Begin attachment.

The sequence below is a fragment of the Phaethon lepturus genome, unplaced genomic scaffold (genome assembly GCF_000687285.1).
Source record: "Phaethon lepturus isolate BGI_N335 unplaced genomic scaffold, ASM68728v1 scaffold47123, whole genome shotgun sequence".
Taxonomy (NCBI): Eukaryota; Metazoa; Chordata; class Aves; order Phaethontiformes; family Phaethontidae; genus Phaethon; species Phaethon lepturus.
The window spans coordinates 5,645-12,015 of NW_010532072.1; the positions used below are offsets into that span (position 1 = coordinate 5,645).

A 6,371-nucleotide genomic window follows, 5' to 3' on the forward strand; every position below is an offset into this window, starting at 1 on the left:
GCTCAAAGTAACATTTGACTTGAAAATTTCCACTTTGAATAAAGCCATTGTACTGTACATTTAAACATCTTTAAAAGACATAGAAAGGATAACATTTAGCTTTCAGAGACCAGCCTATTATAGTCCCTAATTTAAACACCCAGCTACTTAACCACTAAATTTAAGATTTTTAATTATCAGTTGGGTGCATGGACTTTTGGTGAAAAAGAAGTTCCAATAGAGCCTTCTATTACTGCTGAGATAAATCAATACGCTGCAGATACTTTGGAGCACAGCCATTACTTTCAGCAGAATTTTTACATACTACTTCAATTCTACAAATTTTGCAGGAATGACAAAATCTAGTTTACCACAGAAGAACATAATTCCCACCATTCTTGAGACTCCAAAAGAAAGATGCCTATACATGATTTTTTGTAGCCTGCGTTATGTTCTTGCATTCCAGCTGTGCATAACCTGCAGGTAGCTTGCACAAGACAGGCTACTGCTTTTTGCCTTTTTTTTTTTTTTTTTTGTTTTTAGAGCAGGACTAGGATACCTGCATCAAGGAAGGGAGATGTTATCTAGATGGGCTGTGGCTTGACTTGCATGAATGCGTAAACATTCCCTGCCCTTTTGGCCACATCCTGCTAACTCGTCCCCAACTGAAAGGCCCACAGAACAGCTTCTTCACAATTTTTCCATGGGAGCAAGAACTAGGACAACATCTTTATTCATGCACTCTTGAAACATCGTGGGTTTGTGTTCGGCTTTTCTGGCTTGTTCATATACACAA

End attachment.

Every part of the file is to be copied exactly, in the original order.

The sequence below is a fragment of the Phaethon lepturus genome, unplaced genomic scaffold (genome assembly GCF_000687285.1).
Source record: "Phaethon lepturus isolate BGI_N335 unplaced genomic scaffold, ASM68728v1 scaffold47123, whole genome shotgun sequence".
Taxonomy (NCBI): Eukaryota; Metazoa; Chordata; class Aves; order Phaethontiformes; family Phaethontidae; genus Phaethon; species Phaethon lepturus.
The window spans coordinates 5,645-12,015 of NW_010532072.1; the positions used below are offsets into that span (position 1 = coordinate 5,645).

A 6,371-nucleotide genomic window follows, 5' to 3' on the forward strand; every position below is an offset into this window, starting at 1 on the left:
GCTCAAAGTAACATTTGACTTGAAAATTTCCACTTTGAATAAAGCCATTGTACTGTACATTTAAACATCTTTAAAAGACATAGAAAGGATAACATTTAGCTTTCAGAGACCAGCCTATTATAGTCCCTAATTTAAACACCCAGCTACTTAACCACTAAATTTAAGATTTTTAATTATCAGTTGGGTGCATGGACTTTTGGTGAAAAAGAAGTTCCAATAGAGCCTTCTATTACTGCTGAGATAAATCAATACGCTGCAGATACTTTGGAGCACAGCCATTACTTTCAGCAGAATTTTTACATACTACTTCAATTCTACAAATTTTGCAGGAATGACAAAATCTAGTTTACCACAGAAGAACATAATTCCCACCATTCTTGAGACTCCAAAAGAAAGATGCCTATACATGATTTTTTGTAGCCTGCGTTATGTTCTTGCATTCCAGCTGTGCATAACCTGCAGGTAGCTTGCACAAGACAGGCTACTGCTTTTTGCCTTTTTTTTTTTTTTTTTTGTTTTTAGAGCAGGACTAGGATACCTGCATCAAGGAAGGGAGATGTTATCTAGATGGGCTGTGGCTTGACTTGCATGAATGCGTAAACATTCCCTGCCCTTTTGGCCACATCCTGCTAACTCGTCCCCAACTGAAAGGCCCACAGAACAGCTTCTTCACAATTTTTCCATGGGAGCAAGAACTAGGACAACATCTTTATTCATGCACTCTTGAAACATCGTGGGTTTGTGTTCGGCTTTTCTGGCTTGTTCATATACACAA